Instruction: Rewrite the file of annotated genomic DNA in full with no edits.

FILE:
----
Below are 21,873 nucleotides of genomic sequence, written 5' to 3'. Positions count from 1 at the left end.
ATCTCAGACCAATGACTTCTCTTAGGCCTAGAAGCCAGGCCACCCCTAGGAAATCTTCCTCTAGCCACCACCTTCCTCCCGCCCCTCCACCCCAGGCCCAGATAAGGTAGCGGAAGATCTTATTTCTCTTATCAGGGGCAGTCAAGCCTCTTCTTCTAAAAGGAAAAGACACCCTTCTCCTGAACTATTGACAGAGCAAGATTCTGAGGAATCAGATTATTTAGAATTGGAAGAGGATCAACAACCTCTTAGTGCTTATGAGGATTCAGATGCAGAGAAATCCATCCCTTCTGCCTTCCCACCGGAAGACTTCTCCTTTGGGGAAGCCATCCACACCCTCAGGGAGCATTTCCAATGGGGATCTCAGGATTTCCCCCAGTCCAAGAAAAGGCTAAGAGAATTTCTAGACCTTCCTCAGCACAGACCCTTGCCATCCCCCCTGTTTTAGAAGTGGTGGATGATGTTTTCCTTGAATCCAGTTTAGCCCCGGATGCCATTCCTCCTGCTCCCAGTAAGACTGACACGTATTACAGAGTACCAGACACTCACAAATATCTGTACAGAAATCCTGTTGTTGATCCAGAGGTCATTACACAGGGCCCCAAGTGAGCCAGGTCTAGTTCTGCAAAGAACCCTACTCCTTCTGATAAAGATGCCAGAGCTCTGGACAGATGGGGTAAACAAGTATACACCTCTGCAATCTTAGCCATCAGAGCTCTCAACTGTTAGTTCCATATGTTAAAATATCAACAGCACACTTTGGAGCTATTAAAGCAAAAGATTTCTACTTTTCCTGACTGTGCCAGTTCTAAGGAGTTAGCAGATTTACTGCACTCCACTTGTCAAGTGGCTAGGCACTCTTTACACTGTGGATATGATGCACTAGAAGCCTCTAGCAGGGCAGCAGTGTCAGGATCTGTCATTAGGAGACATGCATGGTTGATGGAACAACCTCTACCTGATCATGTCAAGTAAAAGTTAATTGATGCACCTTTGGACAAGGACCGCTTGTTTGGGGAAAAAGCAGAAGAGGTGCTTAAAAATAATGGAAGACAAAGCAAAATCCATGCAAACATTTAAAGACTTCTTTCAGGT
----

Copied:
Below are 21,873 nucleotides of genomic sequence, written 5' to 3'. Positions count from 1 at the left end.
ATCTCAGACCAATGACTTCTCTTAGGCCTAGAAGCCAGGCCACCCCTAGGAAATCTTCCTCTAGCCACCACCTTCCTCCCGCCCCTCCACCCCAGGCCCAGATAAGGTAGCGGAAGATCTTATTTCTCTTATCAGGGGCAGTCAAGCCTCTTCTTCTAAAAGGAAAAGACACCCTTCTCCTGAACTATTGACAGAGCAAGATTCTGAGGAATCAGATTATTTAGAATTGGAAGAGGATCAACAACCTCTTAGTGCTTATGAGGATTCAGATGCAGAGAAATCCATCCCTTCTGCCTTCCCACCGGAAGACTTCTCCTTTGGGGAAGCCATCCACACCCTCAGGGAGCATTTCCAATGGGGATCTCAGGATTTCCCCCAGTCCAAGAAAAGGCTAAGAGAATTTCTAGACCTTCCTCAGCACAGACCCTTGCCATCCCCCCTGTTTTAGAAGTGGTGGATGATGTTTTCCTTGAATCCAGTTTAGCCCCGGATGCCATTCCTCCTGCTCCCAGTAAGACTGACACGTATTACAGAGTACCAGACACTCACAAATATCTGTACAGAAATCCTGTTGTTGATCCAGAGGTCATTACACAGGGCCCCAAGTGAGCCAGGTCTAGTTCTGCAAAGAACCCTACTCCTTCTGATAAAGATGCCAGAGCTCTGGACAGATGGGGTAAACAAGTATACACCTCTGCAATCTTAGCCATCAGAGCTCTCAACTGTTAGTTCCATATGTTAAAATATCAACAGCACACTTTGGAGCTATTAAAGCAAAAGATTTCTACTTTTCCTGACTGTGCCAGTTCTAAGGAGTTAGCAGATTTACTGCACTCCACTTGTCAAGTGGCTAGGCACTCTTTACACTGTGGATATGATGCACTAGAAGCCTCTAGCAGGGCAGCAGTGTCAGGATCTGTCATTAGGAGACATGCATGGTTGATGGAACAACCTCTACCTGATCATGTCAAGTAAAAGTTAATTGATGCACCTTTGGACAAGGACCGCTTGTTTGGGGAAAAAGCAGAAGAGGTGCTTAAAAATAATGGAAGACAAAGCAAAATCCATGCAAACATTTAAAGACTTCTTTCAGGT